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Movie Review: ‘We Are the Best!’

(Magnolia Pictures)

"We Are the Best!"

Directed by Lukas Moodysson
Magnolia Pictures

By Brendan Hornbostel

May 29, 2014 12:00 a.m.

Punk is not dead.

At the very least, it’s still alive in the rebellious attitudes and short haircuts of three girls from 1980s Stockholm. In Lukas Moodysson’s 2013 Swedish drama “We Are the Best!,” adapted from the graphic novel “Never Goodnight,” by Moodysson’s wife Coco Moodysson, three preteens give a new meaning to the term “punk.”

The film follows the journey of outcast best friends Bobo (Mira Barkhammar) and Klara (Mira Grosin), who are alienated from their classmates and family because of their self-cut short hair and adamant persistence to be punks. When the girls are chided during gym class for noncooperation in conventional sports, they conclude that the best way to get back at their peers is through starting a punk band and writing a crass anti-establishment song called “Hate the Sport.”

The only problem: Neither the reserved Bobo nor the defiant Klara play any instruments. While their musicality lacks any foundation, the spirit behind the girls’ will is tremendous. After recruiting classmate and classical guitar virtuoso Hedvig (Liv LeMoyne) as the guitarist of their punk band, the three girls set out to rival any boy band that stands in their way, even when their size or lack of musical talent try to detract from them.

Throughout “We Are the Best!,” when the band is challenged by the male domination of the punk genre, the tenacity of each girl shines through more vibrantly. Whether tested through isolation, young, misguided love or reprimanding parents and adults, the girls maintain a strong embodiment of the punk spirit, fighting through every strict convention blocking the way.

When the band gets the chance to showcase its song “Hate the Sport” to an audience, the girls refuse to be labeled as a “girl band” – they’re just a punk band.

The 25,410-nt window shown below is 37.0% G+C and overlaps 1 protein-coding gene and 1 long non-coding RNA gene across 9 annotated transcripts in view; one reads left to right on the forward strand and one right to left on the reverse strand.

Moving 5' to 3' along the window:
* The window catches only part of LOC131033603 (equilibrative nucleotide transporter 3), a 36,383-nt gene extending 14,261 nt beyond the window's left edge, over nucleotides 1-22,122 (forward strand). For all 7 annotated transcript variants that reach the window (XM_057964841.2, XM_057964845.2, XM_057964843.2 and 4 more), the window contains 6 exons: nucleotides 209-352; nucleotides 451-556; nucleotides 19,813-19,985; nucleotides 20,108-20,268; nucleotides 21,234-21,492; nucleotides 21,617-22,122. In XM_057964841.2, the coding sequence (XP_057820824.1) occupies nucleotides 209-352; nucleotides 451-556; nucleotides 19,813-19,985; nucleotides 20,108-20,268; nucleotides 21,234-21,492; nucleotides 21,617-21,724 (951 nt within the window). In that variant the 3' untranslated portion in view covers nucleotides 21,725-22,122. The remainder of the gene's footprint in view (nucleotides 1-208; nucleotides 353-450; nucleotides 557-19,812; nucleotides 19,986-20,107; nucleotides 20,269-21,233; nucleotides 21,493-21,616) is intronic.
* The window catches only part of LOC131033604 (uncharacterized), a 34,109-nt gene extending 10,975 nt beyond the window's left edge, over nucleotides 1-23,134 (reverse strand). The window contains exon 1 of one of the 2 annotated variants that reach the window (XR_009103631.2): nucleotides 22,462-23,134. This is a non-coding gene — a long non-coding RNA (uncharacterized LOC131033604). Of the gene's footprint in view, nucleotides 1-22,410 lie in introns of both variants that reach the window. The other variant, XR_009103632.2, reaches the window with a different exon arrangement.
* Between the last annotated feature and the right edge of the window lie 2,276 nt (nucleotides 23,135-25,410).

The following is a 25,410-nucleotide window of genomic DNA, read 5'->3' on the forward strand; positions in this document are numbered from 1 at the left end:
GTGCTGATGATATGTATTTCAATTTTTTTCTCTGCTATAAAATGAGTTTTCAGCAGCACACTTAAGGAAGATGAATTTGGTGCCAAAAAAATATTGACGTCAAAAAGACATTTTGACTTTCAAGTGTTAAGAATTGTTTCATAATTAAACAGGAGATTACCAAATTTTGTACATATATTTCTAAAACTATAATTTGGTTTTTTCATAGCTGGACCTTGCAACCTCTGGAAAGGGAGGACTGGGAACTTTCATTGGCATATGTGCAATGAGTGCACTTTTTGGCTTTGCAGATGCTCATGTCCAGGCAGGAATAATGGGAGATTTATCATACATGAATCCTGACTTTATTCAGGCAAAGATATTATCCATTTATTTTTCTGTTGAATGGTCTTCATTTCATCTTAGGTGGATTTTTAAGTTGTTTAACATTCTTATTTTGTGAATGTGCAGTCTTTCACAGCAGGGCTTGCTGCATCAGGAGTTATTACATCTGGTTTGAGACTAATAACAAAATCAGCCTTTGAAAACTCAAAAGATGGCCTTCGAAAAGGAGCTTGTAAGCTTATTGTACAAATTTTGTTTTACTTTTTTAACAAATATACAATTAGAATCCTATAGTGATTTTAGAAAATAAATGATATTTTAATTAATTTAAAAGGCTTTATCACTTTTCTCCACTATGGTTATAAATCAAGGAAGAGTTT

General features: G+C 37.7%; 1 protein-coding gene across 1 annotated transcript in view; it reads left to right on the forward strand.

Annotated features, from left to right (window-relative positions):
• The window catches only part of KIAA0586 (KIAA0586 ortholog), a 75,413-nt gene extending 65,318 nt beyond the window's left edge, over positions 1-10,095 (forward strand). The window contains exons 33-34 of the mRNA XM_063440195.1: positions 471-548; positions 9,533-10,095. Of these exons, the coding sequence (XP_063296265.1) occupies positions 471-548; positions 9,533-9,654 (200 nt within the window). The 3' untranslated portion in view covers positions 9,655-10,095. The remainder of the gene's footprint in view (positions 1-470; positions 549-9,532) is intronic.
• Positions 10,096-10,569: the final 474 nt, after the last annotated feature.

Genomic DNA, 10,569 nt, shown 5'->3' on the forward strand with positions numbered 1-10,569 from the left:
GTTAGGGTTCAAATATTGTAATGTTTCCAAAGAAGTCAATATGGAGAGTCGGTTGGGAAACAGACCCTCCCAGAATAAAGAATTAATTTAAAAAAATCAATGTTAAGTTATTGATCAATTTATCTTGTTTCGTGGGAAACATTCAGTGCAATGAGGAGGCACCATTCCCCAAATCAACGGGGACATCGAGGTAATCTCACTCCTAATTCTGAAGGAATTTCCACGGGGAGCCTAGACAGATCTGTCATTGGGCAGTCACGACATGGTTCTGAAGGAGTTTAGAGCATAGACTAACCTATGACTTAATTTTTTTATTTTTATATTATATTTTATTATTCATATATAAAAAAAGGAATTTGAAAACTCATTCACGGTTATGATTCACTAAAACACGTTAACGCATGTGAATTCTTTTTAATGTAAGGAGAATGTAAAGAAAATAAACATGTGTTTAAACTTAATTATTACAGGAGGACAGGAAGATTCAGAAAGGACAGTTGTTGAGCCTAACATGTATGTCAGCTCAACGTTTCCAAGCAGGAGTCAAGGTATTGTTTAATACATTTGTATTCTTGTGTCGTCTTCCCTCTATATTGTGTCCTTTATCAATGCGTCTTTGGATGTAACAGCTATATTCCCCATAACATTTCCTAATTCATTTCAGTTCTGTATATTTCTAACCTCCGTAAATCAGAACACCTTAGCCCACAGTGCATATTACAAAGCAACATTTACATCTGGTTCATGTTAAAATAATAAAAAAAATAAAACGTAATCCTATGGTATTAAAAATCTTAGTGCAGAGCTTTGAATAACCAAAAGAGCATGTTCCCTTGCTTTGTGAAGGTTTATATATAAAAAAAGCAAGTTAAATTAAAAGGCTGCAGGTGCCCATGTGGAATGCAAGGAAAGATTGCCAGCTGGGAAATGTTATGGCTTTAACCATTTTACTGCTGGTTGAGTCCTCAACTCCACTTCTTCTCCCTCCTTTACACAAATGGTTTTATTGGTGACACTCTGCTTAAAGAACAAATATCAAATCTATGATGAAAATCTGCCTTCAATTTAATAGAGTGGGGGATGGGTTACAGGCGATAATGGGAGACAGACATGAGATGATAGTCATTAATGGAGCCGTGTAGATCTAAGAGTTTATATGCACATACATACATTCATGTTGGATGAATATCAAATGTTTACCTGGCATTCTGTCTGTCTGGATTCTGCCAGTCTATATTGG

While the film’s plot doesn’t cover much ground beyond the band’s beginning and first performance, each character’s development tells a different tale of personal evolution.

For Bobo, coming to terms with her identity, amid doubts about her appearance and a rocky relationship with her promiscuous mother, becomes about the drive of punk individualism. Even when Bobo is barred from male attention and friendships, she resolves to find an importance in building her self-confidence. Similarly, when the reckless Klara must come to terms with her distrust of others, she finds the friendships of Hedvig and Bobo as the cornerstone of her rebellious character.

For Hedvig, however, the punk ethic does not come as easily. Raised in a Christian household and brought up to perform Sylvius Leopold Weiss on classical guitar, Hedvig transforms into the backbone of the group. When Bobo and Klara are divided by the attention of a preteen punk drummer, Hedvig is the voice of reason, bringing the girls together and reuniting them within a spirit of sisterhood.

The film’s bond between its misfit preteens comes together by the end, culminating in the band’s dogged determination to play its music, its way.

“We Are the Best!” demonstrates the conventional story of bonded friendship but under the guise of three rebellious punks, storming for answers to justify their inability to fit in. The film’s storyline is not only notable for its subject – three preteen girls playing music that those around them have strictly reserved for boys – but “We Are the Best!” also accomplishes the consternation of young, preserving spirits against a society’s stern rejection.

When it comes down to it, it’s the band’s anti-authoritarian punk spirit that champions over conventionality. For these three punk girls, it’s not just the sound that matters; it’s the spirit behind the music that pays off in the end.

– Brendan Hornbostel

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